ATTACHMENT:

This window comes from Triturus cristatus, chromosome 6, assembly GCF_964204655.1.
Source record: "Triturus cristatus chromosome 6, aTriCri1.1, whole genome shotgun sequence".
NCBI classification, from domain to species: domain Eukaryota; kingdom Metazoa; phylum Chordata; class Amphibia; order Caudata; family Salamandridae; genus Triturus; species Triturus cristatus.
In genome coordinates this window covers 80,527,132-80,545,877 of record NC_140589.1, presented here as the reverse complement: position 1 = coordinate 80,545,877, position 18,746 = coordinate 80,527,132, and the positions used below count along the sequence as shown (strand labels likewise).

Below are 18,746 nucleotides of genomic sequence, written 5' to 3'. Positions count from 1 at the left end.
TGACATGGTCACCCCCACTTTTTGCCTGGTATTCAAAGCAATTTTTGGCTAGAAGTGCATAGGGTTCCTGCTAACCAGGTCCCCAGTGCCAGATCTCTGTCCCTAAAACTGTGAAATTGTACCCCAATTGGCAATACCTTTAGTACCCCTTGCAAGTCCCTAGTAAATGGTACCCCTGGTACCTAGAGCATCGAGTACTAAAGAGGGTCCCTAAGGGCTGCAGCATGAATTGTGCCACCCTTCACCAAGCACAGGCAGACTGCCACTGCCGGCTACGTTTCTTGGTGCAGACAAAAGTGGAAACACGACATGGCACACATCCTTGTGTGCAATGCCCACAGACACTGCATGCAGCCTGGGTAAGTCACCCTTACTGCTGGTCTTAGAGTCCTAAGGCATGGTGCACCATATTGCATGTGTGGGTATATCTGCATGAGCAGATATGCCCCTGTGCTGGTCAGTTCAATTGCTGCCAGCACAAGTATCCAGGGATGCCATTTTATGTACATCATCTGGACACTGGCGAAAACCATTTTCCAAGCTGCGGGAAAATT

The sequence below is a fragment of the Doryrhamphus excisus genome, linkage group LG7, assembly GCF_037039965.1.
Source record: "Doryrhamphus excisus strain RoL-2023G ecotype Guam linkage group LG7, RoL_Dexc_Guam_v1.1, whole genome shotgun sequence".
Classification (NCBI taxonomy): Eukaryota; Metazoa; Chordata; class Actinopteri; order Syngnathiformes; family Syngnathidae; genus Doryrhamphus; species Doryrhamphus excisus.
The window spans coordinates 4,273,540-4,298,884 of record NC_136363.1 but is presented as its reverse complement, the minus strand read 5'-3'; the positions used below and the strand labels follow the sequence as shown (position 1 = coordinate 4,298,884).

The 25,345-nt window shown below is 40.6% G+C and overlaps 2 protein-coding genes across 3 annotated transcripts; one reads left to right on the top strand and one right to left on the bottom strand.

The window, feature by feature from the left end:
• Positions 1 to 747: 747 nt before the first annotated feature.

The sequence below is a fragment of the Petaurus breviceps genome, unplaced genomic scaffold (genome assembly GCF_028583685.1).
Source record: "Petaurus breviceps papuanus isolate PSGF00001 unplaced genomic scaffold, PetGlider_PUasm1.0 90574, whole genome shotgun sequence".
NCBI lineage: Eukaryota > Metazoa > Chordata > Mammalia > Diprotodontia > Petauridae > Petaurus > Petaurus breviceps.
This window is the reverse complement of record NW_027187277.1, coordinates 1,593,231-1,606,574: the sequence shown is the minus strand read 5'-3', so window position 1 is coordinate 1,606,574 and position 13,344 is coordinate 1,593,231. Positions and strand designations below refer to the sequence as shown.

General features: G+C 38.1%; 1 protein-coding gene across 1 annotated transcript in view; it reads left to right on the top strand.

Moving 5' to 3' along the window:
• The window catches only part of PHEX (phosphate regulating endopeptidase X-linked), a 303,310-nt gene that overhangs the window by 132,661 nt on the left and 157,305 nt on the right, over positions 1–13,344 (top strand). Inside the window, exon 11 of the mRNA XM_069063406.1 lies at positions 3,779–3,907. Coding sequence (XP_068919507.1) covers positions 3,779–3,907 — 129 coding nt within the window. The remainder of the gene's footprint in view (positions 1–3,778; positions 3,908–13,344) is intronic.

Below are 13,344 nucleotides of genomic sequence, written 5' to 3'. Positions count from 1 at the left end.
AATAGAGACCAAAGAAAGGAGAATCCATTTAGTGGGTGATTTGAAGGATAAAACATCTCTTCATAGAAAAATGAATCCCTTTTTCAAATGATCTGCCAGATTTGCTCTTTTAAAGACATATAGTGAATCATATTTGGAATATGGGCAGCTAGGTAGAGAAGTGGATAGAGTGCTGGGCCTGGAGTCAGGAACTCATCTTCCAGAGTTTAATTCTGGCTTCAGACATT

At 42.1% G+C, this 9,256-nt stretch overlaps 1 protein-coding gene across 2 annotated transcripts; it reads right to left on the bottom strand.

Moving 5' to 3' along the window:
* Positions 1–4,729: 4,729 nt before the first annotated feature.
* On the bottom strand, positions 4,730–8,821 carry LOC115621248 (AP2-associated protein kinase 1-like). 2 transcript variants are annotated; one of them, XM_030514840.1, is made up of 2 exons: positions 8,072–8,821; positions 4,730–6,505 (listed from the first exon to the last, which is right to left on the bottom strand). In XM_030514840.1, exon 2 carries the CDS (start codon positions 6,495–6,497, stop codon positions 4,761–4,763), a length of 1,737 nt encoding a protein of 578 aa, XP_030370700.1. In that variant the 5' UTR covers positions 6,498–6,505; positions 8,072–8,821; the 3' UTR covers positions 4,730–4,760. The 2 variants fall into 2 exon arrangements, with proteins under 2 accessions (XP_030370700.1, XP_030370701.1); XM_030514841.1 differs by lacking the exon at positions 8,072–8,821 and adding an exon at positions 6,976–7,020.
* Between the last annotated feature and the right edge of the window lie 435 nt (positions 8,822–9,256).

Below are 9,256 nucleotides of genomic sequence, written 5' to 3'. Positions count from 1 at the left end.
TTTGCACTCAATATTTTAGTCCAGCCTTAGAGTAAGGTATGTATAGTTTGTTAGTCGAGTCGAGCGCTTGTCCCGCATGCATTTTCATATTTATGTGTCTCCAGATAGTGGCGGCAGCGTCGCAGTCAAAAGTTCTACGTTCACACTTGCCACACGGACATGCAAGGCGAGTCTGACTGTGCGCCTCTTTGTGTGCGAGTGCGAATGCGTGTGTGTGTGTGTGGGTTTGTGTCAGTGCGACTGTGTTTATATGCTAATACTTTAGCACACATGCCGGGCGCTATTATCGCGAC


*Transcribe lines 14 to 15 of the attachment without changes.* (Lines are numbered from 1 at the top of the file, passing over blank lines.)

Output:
The sequence below is a fragment of the Petaurus breviceps genome, unplaced genomic scaffold (genome assembly GCF_028583685.1).
Source record: "Petaurus breviceps papuanus isolate PSGF00001 unplaced genomic scaffold, PetGlider_PUasm1.0 90574, whole genome shotgun sequence".